When asked whether the aspirations of the Sudanese youth had been met after the demise of Bashir, most youth activist hesitated to say yes. ‘It is complicated’, they would reply. The Forces of Freedom and Change (FFC), a coalition of various political groups engaged against Bashir, negotiated a power-sharing plan with the Transitional Military Council for a transition to return to democracy. Many dismissed the collaboration between the military and the civilians and the power given to the military leaders Hemeti and Burhan. Others argued that this was the best of all options available. The discussions on youth participation in the transition reflected this friction.  

  • The activists were divided on the participation in the FFC. While some argued that FFC participation was a way of bringing in demands from the streets, others saw it as a way of legitimising a continued collaboration with the oppressors, the military. Both the Sudan Change Now and Grifna were initially part of the FFC, while Grifna chose to leave after a while. 
  • Sudan Change Now initiated a plan to create a Youth Council, a shadow institution to coordinate youth in the neighbourhood committees. There were also suggestions in the social media that representatives of the neighbourhood committees should be nominated to have seats in the transitional assembly. 
  • The neighbourhood committees did not want any formalisation for strategic reasons. They wanted to keep a more loosely organised structure to prevent the government from cracking down on the youth. The committees have continued their activities responding to immediate everyday challenges of for instance bread shortages, and are less inclined towards working for long-term political strategies.
  • Across the political spectrum, youth activists have no trust in established political parties. The parties are still led by elders and their programmes and ideologies are based on former generations’ conflict lines. Even the youth sections in the parties are led by old men. 
  • The civil society forces in FFC proposed a 40 % youth quota in the new legislative council, where youth were defined as under 35 years of age. But this did not become part of the declaration and there is no demand for youth quotas in the new parliament. 

Conclusions and recommendations

The activists interviewed in Khartoum recognise that the key to success in the struggle against the Bashir government has been the clever way of informal and clandestine organisation and the use of social media. Still, they realise that the neighbourhood committees have limited visions of how to deal with the future, and about what the government should look like. There is a lack of experience as the youth have grown up under a system where all kind of political involvement has been impossible. In order to fight for the political change that can accommodate the political and economic concerns of the youth, they need to learn how to continue resisting in an efficient way, as expressed by a Grifna-member: ‘The challenge of the youth now is to transform the tactics that lead to the revolution to lead and work politically. We need to improve our capacity to deal with politics, to administer our associations, also even to be part of the parliament, in order to play a larger role in politics’.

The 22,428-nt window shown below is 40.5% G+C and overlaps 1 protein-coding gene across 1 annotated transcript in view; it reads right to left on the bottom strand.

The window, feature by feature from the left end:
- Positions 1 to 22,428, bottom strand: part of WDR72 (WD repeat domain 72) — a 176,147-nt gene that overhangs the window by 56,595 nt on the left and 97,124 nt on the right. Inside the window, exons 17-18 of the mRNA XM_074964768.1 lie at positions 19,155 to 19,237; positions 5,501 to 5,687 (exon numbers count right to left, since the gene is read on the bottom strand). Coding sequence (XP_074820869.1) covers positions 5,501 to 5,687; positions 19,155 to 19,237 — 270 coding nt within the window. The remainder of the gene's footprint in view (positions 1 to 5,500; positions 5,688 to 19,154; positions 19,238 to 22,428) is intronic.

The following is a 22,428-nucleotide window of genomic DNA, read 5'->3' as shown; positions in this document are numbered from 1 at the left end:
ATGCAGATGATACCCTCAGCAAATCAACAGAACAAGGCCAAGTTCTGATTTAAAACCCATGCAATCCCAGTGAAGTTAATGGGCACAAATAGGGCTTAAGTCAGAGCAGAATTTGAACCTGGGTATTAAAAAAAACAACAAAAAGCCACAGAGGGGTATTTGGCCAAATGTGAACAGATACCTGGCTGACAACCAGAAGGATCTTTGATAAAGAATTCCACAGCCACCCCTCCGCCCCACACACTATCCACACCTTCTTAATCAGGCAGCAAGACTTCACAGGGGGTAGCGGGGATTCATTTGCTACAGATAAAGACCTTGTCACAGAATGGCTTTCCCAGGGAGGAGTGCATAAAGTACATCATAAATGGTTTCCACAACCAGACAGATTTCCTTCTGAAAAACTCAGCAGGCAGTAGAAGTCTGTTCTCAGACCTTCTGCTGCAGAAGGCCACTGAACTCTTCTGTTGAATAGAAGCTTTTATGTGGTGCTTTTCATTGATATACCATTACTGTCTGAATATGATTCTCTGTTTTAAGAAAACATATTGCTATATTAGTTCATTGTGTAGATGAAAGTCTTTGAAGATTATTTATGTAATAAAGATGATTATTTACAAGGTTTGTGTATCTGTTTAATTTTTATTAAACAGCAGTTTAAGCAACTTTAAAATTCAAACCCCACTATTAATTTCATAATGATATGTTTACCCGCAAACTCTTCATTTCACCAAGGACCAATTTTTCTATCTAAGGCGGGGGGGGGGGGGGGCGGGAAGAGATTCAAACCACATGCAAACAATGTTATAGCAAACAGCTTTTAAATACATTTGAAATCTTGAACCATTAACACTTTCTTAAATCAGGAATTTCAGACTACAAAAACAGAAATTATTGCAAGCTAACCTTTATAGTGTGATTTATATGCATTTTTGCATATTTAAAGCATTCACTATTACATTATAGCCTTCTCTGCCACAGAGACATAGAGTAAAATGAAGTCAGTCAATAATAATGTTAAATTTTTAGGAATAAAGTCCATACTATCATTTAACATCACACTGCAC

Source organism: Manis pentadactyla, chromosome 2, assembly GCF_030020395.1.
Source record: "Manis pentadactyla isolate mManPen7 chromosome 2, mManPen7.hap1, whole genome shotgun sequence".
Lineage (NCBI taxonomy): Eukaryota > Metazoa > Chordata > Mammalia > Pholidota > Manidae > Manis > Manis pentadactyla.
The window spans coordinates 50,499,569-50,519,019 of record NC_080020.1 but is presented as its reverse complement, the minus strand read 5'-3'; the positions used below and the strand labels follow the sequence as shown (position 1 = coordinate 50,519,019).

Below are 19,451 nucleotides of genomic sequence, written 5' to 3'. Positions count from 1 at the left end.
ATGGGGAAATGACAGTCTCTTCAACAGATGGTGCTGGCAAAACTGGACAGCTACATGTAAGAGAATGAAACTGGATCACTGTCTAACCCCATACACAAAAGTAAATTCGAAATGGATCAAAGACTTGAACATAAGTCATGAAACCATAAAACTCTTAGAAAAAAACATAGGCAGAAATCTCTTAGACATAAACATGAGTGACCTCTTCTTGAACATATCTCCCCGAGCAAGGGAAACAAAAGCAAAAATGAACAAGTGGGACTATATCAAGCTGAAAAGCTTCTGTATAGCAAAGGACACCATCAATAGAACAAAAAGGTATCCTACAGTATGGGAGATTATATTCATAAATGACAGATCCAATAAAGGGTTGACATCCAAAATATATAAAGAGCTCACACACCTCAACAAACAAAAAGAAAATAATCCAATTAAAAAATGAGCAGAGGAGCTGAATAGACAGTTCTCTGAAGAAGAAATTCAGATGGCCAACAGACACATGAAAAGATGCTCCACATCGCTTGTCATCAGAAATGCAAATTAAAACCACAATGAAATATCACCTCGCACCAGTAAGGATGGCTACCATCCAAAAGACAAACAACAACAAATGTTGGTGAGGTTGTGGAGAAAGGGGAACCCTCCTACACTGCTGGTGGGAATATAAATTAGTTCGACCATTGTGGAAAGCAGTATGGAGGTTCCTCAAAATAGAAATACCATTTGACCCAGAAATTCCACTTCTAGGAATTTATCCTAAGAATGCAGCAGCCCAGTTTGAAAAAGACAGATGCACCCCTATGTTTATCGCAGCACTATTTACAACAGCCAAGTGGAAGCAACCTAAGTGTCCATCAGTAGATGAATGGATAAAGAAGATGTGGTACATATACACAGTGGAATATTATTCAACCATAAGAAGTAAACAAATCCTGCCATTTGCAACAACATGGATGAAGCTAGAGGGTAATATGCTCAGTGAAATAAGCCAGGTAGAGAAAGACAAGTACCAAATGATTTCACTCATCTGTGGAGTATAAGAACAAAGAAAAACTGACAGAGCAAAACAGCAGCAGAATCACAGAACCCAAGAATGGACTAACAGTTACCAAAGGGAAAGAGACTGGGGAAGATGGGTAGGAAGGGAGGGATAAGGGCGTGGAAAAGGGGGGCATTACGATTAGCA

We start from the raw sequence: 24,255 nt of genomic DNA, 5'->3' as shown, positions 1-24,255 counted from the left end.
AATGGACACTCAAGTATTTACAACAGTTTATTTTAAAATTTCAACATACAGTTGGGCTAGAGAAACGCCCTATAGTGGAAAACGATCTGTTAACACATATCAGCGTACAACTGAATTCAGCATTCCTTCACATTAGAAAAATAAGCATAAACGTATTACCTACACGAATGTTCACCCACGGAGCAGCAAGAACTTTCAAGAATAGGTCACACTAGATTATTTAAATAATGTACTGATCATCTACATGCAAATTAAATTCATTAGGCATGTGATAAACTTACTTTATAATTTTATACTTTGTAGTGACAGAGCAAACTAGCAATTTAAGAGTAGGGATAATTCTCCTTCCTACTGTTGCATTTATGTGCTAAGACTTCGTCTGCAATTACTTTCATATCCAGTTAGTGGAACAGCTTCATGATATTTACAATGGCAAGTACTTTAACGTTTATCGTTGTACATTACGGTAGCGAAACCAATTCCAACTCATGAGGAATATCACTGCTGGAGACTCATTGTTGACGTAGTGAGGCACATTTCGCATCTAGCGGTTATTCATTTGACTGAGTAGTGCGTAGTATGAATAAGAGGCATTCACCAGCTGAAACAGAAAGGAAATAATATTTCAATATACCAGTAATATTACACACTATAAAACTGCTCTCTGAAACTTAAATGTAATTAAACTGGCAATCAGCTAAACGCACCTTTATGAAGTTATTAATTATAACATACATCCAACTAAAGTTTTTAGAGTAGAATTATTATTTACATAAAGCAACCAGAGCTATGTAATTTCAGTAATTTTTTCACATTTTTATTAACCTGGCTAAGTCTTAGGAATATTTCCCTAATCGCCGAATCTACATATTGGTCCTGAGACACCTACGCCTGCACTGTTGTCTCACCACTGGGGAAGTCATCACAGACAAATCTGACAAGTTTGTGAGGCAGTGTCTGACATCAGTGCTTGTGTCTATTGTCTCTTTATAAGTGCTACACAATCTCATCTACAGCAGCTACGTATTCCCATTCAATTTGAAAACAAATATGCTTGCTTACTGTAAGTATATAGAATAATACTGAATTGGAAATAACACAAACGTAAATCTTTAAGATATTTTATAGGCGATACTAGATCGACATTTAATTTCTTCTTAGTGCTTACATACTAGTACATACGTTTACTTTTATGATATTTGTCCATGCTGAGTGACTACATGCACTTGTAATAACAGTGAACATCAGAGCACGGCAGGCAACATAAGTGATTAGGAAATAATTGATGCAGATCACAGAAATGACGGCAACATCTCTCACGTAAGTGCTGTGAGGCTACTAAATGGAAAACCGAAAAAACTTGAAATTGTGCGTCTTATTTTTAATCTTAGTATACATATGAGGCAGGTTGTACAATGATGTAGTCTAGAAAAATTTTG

Based on the studies of political participation of youth elsewhere and the situation in Sudan after Bashir, the following practical steps are recommended to enhance the political influence and representation of youth in transitional Sudan:

  • Youth quotas in parliament should be introduced. By assigning a specific number of seats to youth representatives, youth’s collective representation rather than to counter individual discrimination will be fostered (Reyes 2015). The inclusion of youth into parliaments can also contribute to the change of a state’s political culture, render political institutions more inclusive, and strengthen democratization (UNDP 2013). 
  • The introduction youth quotas should be accompanied by a change in the political culture of the Sudanese parties. If the dominance of elders and elders’ issues are not eradicated the youth quotas will simply act as a way of co-opting and controlling the youth. In other contexts the increase in youth’s share in parliament has been described as “fencing” the youthful population in formal and restrictive political structures (Belscher 2018). This is also a concern for youth activists in Khartoum today. The political parties are for instance very interested in recruiting the members of neighbourhood committees into their organisations. This has been condemned by youth activists in social media.
  • Unless the political culture of established parties is changed, the organisation of youth wings within political parties may not be a solution. In the few studies of youth wings in sub-Saharan Africa, youth sections are often presented as mobilisers for well-placed party leaders rather than a group of youth representing the interests of those in the same age cohort. Consequently, youth are there to facilitate political positioning of older members in the political parties, and as mere “campaigning staff” expected not to have opinions of their own (Aalen, Muriaas and Orre 2020).
  • Experiences from the mobilisation for equal opportunities for women in politics globally and in Sudan show that the success is dependent on strong alliances to civil society organisations (al-Nagar and Tønnessen 2017). The international donor community should therefore continue and reinforce its support to civil society associations working for youth, and the government of Sudan should guard and strengthen the freedom of association and expression. 

References

Aalen, L., R. Muriaas and A. Orre (unpublished draft book chapter) ‘Post-War Parties and their Youth Wings: How Old Rebels handle the African Millennials’ 

al-Nagar, S. and L. Tønnessen (2017) ‘Women’s rights and the women’s movement in Sudan (1952-2014)’ in Balghis Badri and Aili Marie Tripp: Women’s activism in Africa. Zed books

Belschner, J. (2018) ‘The adoption of youth quotas after the Arab uprisings’ Politics, Groups, and Identities, DOI: 10.1080/21565503.2018.1528163

Honwana, A. (2012). The time of youth: Work, social change, and politics in Africa. Boulder CO: Kumarian Press.

Resnick,D., and Casale, D., (2011). ‘The Political Participation of Africa’s Youth: Turnout, Partisanship and Protest’, Working Paper No. 136, Afrobarometer, South Africa

Reyes, C. P. 2015. ‘A Democratic Revolution for Youth: The ‘Youth Tithe’ as a Doctrine’ Intergenerational Justice Review 2: 63–64.

Sommers, M. (2015) The outcast majority: war, development, and youth in Africa. Athens, Georgia: University of Georgia Press.

UNDP. 2013. ‘Enhancing Youth Political Participation Throughout the Electoral Cycle. A Good Practice Guide.’ https://www.undp.org/content/undp/en/home/librarypage/democratic-governance/electoral_systemsandprocesses/enhancing-youth-political-participation-throughout-the-electoral.html

UN (2018) The Missing Peace: Independent Progress Study on Youth, Peace and Security. Geneve/ New York: United Nations